All these inventions were revolutionary in a way. All of them were brought to perfection subsequent product releases.

nealk3nc said...

I thought that was why they had trial periods for the software. If generics were THE reason to get 2009 I would assume that someone would have downloaded the trial and used it.

Babnik said...

'I thought that was why they had trial periods for the software.'

First of all with Delphi 2009, you only had 14 days. This has now been addressed. Secondly, generics kind of works in those small test applications you run when reviewing something. It's when you start to really use it that certain things start to bug you.

Anonymous said...

'I thought that was why they had trial periods for the software.'


I was spoilt with MS Visual Studio, which was stable with every release from 2003 upwards. Was may fault to believe that other commercial IDEs are as good as ... but now I am a bit wiser and some money poorer.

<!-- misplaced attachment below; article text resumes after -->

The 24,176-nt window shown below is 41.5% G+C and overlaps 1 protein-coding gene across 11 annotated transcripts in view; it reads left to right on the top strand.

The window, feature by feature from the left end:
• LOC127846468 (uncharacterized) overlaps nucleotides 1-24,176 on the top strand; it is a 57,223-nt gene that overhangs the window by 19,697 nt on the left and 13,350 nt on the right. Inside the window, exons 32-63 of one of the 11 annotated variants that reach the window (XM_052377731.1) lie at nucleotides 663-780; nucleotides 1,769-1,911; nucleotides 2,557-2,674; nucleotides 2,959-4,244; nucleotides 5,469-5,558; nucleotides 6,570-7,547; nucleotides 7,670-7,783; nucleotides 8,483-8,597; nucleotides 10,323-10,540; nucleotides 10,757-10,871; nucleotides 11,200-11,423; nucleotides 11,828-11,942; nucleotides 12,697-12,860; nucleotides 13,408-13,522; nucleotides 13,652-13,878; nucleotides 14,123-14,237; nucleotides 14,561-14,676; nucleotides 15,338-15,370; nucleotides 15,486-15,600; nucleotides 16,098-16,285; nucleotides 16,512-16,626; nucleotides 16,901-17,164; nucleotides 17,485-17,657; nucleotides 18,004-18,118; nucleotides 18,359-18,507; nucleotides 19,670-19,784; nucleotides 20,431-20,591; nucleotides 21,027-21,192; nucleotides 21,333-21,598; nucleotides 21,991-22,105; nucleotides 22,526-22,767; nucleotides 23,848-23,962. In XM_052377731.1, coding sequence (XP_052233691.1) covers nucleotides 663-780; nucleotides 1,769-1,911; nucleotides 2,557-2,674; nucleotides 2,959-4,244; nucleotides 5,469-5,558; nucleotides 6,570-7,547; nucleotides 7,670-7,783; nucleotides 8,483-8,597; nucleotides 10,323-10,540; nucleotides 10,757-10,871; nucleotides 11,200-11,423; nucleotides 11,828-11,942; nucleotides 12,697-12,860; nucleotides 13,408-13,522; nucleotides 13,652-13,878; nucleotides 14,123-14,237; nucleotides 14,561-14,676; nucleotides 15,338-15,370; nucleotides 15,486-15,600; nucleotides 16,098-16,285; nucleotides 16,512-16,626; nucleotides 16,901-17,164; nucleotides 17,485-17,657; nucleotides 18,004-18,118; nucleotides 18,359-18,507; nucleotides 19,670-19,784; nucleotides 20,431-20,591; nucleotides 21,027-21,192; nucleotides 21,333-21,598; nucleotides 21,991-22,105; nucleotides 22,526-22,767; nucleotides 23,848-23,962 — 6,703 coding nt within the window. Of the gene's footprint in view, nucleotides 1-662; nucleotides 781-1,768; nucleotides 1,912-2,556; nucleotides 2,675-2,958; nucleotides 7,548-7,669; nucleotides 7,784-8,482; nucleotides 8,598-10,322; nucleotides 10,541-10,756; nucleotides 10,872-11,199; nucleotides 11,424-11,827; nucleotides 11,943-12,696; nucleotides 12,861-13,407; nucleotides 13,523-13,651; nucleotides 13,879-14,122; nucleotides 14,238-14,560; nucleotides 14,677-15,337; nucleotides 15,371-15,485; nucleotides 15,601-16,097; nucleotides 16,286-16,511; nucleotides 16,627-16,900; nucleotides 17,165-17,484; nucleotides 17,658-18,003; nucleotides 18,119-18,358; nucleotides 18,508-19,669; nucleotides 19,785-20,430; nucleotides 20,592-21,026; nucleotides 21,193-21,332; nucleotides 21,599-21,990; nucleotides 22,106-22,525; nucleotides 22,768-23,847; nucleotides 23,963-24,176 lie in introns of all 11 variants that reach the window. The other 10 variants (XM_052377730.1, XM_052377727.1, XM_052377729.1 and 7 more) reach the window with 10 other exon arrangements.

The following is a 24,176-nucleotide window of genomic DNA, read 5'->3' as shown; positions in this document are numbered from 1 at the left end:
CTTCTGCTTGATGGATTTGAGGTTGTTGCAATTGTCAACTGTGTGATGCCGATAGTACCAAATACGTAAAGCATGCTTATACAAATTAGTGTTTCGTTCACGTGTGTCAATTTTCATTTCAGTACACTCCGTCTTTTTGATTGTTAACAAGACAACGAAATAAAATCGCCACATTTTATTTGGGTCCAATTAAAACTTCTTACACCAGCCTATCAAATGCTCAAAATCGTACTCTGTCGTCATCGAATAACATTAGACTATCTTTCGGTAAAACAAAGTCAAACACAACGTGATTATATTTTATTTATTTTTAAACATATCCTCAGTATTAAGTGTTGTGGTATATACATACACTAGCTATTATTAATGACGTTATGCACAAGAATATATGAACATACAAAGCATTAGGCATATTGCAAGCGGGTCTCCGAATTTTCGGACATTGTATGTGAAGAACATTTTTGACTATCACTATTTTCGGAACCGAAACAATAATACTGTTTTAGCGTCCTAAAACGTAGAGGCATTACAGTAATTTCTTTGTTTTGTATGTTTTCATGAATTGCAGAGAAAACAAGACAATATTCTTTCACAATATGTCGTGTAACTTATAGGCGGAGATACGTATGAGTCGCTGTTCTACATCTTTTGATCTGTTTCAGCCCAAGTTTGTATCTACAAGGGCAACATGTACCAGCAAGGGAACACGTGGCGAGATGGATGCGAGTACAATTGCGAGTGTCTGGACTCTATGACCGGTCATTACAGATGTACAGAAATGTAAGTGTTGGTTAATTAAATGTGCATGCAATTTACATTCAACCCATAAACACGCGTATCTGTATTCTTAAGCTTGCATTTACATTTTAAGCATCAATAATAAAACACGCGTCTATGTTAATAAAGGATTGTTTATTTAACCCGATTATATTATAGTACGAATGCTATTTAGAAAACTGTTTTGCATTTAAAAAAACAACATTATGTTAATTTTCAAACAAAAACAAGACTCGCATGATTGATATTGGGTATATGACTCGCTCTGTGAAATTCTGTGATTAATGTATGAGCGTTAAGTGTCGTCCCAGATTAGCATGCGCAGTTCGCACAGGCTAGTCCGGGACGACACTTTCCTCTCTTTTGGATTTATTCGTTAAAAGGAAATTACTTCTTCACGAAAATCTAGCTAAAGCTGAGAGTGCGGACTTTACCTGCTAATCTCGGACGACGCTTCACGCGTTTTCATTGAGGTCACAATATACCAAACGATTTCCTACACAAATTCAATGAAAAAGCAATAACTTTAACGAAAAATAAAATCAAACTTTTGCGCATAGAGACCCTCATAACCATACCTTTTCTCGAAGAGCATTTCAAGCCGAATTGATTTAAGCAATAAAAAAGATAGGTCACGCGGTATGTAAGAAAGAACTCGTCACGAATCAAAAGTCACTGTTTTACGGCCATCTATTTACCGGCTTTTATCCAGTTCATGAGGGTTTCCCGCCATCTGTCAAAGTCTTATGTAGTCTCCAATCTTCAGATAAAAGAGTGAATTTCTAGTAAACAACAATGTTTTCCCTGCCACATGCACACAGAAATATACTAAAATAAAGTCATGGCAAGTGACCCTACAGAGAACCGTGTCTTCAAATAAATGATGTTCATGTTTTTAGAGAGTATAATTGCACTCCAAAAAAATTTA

Mason Wheeler said...

Anonymous: I wrote one of the comments quoted in here. I understand your frustration, and it bugs me that they didn't fix everything with Update 3, but the problem isn't as general as you're making it out to be.

Generics was a *major* change to the way things work, and they had to write a bunch of new compiler logic to support it. And from what I've heard, it was added in a bit of a rush, later in the D2009 development cycle than it probably should have been. That was a mistake IMO, and under those conditions, it's to be expected that there would be bugs lurking in some corner cases.